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Opinion: 'Variants of concern' could spoil the B.C. COVID-19 restart plan

B.C. has set target dates, but other factors could disrupt those
COVID-19 vaccines are being administered across B.C.

The release of B.C.’s “restart” plan was quick to have a positive impact on a general public that has been looking for certainty on so many levels during this pandemic.

Restaurants and pubs once again appear to be busy and more people seem to be out walking around their communities. I’m sure the good weather has something to do with it, but many people I talk to say the restart plan finally provided that proverbial light at the end of what has been a dark and long tunnel.

One of the more unusual aspects of the plan is that it contains concrete targets and dates, which together provide a road map of where we hope to go this summer.

Until now, B.C’s public health officials had been reluctant to set those targets and dates that related to when restrictions could be lifted or be put in place.

Now we have three dates looming large in our lives: June 15, July 1 and September 7.

Each date signified another “step” towards getting back to a semblance of normalcy in our daily lives. The dates are tied to targets that involve rising vaccination rates and declining COVID-19 cases and hospitalizations.

If the targets are not met, then the dates will change and be moved back. However, they look attainable.

Take the minimum goal for first doses of vaccine to make the July 1 and September 7 dates: 70 per cent of those aged 18 and older.

We are already close to achieving that figure and in fact should exceed it this week or next. We may even get to a rate of more than 80% by the end of June.

The other two markers that will tell us whether we can do such things as travel across the country or attend sporting events in limited numbers this summer are declining figures for both daily COVID-19 case numbers and hospitalizations.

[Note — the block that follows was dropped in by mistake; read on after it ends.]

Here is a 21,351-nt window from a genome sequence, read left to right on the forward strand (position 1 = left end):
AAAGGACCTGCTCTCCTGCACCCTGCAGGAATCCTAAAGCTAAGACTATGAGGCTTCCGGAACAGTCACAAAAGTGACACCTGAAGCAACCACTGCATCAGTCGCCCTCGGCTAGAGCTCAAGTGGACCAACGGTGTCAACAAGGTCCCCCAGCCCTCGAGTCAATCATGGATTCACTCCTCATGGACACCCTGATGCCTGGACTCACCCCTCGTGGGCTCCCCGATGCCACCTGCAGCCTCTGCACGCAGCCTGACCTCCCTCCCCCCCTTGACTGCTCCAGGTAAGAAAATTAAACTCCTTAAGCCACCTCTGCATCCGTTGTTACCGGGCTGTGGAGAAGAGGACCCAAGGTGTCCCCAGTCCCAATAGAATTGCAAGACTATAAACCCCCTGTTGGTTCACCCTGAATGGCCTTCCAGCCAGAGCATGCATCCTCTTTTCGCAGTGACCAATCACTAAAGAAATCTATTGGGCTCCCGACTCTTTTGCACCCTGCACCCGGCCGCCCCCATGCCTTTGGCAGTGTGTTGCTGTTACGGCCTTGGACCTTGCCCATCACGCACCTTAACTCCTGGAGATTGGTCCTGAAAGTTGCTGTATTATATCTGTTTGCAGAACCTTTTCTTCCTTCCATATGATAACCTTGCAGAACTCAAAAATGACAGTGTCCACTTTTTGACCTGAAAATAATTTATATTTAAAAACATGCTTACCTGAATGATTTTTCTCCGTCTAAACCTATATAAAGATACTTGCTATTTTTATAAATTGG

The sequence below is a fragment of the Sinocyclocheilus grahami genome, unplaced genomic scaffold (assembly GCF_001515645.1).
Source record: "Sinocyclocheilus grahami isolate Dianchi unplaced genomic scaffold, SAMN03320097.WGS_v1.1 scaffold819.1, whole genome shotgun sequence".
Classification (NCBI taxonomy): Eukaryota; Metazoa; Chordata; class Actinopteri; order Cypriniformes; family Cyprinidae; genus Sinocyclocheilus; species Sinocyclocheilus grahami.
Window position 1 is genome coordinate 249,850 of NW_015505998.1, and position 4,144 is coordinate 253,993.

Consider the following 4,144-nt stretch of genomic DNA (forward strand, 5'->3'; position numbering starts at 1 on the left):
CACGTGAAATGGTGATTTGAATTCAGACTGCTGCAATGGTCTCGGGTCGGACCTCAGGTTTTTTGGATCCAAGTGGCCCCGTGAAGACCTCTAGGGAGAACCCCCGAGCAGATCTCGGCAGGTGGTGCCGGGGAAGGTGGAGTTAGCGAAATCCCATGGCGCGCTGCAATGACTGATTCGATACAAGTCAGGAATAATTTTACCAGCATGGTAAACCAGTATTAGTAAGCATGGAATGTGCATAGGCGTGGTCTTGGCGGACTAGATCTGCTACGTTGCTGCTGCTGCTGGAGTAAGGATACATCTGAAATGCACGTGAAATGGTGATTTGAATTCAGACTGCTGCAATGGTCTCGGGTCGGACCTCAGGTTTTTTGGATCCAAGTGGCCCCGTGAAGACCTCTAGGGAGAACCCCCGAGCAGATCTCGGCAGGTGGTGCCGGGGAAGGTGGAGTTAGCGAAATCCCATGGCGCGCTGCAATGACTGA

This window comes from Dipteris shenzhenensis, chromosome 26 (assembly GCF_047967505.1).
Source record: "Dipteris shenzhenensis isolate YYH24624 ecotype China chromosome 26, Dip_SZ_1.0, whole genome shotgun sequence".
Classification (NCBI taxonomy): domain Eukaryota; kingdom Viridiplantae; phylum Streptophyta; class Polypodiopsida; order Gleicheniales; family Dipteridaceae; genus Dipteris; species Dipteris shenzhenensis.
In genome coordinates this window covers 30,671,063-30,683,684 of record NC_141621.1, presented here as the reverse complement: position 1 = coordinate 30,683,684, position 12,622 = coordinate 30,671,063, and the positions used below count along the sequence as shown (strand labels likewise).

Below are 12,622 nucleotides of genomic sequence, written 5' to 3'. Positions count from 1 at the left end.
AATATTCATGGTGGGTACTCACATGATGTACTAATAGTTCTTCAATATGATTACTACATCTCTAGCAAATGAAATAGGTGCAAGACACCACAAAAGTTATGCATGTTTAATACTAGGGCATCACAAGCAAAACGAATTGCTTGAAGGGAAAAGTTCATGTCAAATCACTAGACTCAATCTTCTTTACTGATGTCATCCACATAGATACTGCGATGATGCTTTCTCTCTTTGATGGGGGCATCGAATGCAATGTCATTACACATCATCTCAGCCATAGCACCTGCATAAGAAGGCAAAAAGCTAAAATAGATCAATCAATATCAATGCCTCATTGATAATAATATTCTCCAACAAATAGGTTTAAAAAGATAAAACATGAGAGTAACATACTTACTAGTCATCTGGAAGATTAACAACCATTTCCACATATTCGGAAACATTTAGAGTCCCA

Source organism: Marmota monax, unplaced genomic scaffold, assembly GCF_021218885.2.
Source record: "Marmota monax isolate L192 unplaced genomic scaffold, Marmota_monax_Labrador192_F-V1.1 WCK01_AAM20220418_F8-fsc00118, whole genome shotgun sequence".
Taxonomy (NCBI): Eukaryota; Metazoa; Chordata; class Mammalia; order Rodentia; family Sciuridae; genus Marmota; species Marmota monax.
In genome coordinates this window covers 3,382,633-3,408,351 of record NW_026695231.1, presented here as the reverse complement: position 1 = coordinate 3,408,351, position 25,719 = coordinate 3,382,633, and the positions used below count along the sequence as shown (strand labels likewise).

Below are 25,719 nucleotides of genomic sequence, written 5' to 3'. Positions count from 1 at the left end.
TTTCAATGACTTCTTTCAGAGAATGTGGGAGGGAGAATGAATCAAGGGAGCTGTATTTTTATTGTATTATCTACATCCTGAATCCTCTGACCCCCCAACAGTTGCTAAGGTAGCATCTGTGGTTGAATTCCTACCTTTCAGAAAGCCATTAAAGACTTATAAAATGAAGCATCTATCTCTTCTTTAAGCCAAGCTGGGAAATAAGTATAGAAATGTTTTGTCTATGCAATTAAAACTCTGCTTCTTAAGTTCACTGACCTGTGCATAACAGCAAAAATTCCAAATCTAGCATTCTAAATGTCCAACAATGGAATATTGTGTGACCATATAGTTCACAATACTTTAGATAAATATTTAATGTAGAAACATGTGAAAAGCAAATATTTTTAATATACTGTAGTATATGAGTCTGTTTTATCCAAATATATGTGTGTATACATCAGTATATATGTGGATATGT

Again, we are already heading in the right direction on both fronts.

Our average daily cases have declined in number since the peak of the wave in early and mid-April. We have gone from more than 1,000 cases a day to fewer than 350 a day.

When it comes to hospitalizations, more good news. The province’s weekly hospital admission count for COVID-19 cases peaked at 383 in mid-April and declined each week since (158 people entered hospital last week). Our ICU cases have been declining as well.

Our test positivity rate for the virus has been dropping steadily as well, and now sits just above 5% after peaking at almost 11% in April.

With more and more people getting vaccinated - more than 330,000 doses a week recently -there is no reason to think this turnaround in our COVID-19 indicators cannot be sustained.

The one caveat to this optimistic view are the “variants of concern.” Most COVID-19 cases are now considered to be one of the variants of concern with the B.1.1.7 (originally discovered in the U.K.) the most prevalent with the P.1 (originally discovered in Brazil) rapidly gaining on it in numbers.

However, the B.1.617 variant (originally discovered in India) may be the biggest threat. While there have been relatively few cases of it detected, it is growing the fastest of them all on a percentage basis (its rapid spread is threatening the U.K.’s plan to further re-open in late June).

Let’s hope the variants of concern don’t spoil what looks to be a fairly active summer for everyone.

Keith Baldrey is chief political reporter for Global BC.